Can The Foods We Serve Be Greener?
The rise in food prices around the world as a direct consequence of the war in Ukraine has provided a harsh reminder of just how precarious the supplies of the things we take for granted in our homes and restaurants are.
Wheat and sunflower seeds are two of the prime export crops from Ukraine, but food prices have also been hit by the increase in the cost of oil and gas as sanctions on Russia squeeze global supplies, making fertilizers and the cost of fuel for agricultural equipment more expensive.
All this raises a couple of questions. One is whether the solution is to increase domestic supplies, while the other is whether there are better alternatives to using synthetic fertilizers reliant on fossil fuels anyway, not least as it is a global environmental imperative to phase these out.
Such a notion could be highly attractive: Imagine running a restaurant in which your staff come in, put on their server aprons and spend their shifts dishing up foods that are sustainable in every sense; not only because of supply issues being no problem, but because of the greener way they have been produced.
Among those making an appeal to ensure agricultural production is harmonised with nature is Tony Juniper, the chairman of UK-based conservation body Natural England. In a speech to the Farming for Food and Nature conference in Birmingham on November 28th, he said food production should not be traded off against the recovery of wildlife habitats and promotion of biodiversity.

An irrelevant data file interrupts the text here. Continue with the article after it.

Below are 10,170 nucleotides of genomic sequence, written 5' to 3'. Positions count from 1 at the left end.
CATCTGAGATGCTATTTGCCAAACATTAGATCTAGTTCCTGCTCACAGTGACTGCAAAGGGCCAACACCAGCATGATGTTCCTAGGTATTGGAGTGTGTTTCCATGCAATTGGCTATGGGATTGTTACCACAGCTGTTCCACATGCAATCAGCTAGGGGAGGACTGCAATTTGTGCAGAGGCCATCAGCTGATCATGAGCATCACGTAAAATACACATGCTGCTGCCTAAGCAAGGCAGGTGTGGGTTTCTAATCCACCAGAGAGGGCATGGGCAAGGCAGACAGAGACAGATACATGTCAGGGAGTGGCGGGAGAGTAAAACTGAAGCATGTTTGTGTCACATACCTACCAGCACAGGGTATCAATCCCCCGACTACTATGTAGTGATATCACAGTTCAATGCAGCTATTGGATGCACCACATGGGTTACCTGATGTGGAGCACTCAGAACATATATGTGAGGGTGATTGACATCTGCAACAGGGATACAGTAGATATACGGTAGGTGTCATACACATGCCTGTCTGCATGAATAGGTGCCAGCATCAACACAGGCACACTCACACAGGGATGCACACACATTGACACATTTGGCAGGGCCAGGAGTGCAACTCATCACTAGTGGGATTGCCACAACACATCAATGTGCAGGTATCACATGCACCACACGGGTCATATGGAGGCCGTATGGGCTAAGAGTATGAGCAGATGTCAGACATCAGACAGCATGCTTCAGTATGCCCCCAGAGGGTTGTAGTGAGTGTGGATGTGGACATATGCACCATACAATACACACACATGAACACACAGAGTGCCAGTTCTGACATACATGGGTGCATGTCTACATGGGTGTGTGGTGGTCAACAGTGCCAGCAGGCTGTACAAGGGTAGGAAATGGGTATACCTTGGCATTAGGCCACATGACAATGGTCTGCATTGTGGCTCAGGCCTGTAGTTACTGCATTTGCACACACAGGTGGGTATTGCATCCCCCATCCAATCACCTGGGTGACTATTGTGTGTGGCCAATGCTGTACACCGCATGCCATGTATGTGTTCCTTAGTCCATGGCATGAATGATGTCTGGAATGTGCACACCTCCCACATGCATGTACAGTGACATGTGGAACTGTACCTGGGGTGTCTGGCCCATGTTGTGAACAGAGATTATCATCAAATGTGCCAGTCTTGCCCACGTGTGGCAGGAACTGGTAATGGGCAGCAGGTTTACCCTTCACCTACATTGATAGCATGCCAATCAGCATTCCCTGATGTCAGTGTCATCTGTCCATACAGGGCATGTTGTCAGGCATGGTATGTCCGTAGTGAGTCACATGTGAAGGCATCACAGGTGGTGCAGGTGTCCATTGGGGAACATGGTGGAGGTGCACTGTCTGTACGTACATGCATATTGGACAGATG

In the British case, farmers will be paid through the government’s Environmental Land Management Scheme not just to produce food, but to conserve habitats, plant trees and repair areas of soil degradation. A further scheme, called the Countryside Stewardship Scheme, will also seek to achieve these goals.
Speaking in favour of these measures, Mr Juniper said existing good work in this area by farmers must be built on.
He remarked: ”This is about the intelligent use of the land that we have to produce multiple benefits – food for sure, but also carbon capture, flood risk reduction, wildlife recovery and beautiful landscapes.”
The development of more sustainable and eco-friendly food might also be achieved through the use of giant greenhouses that create microclimates in which items normally grown outdoors in hotter countries could be produced locally, maybe within just a few miles of the homes and restaurants where they will end up on plates.
A prime proponent of this view is Sir Tim Smit, founder of the Eden Project. His network of vast greenhouses in Cornwall houses a huge array of plants in microclimates and he recently told the London-based Daily Telegraph that a reliance on imports will be replaced by a “muscular localism” within 20 years.
In this scenario, he predicted, people will say: “We want to be able to grow what we need to eat within 30 miles of where we are and we can’.” Moreover, with sufficient renewables, the use of fossil fuels in agriculture to make fertilizers and pesticides will be replaced by a situation in which “you can grow under glass whatever it is you want, wherever you are”.
Some may say that is a pipe dream. But the necessity created by war and environmental issues may be the catalyst for a sustainable agriculture revolution.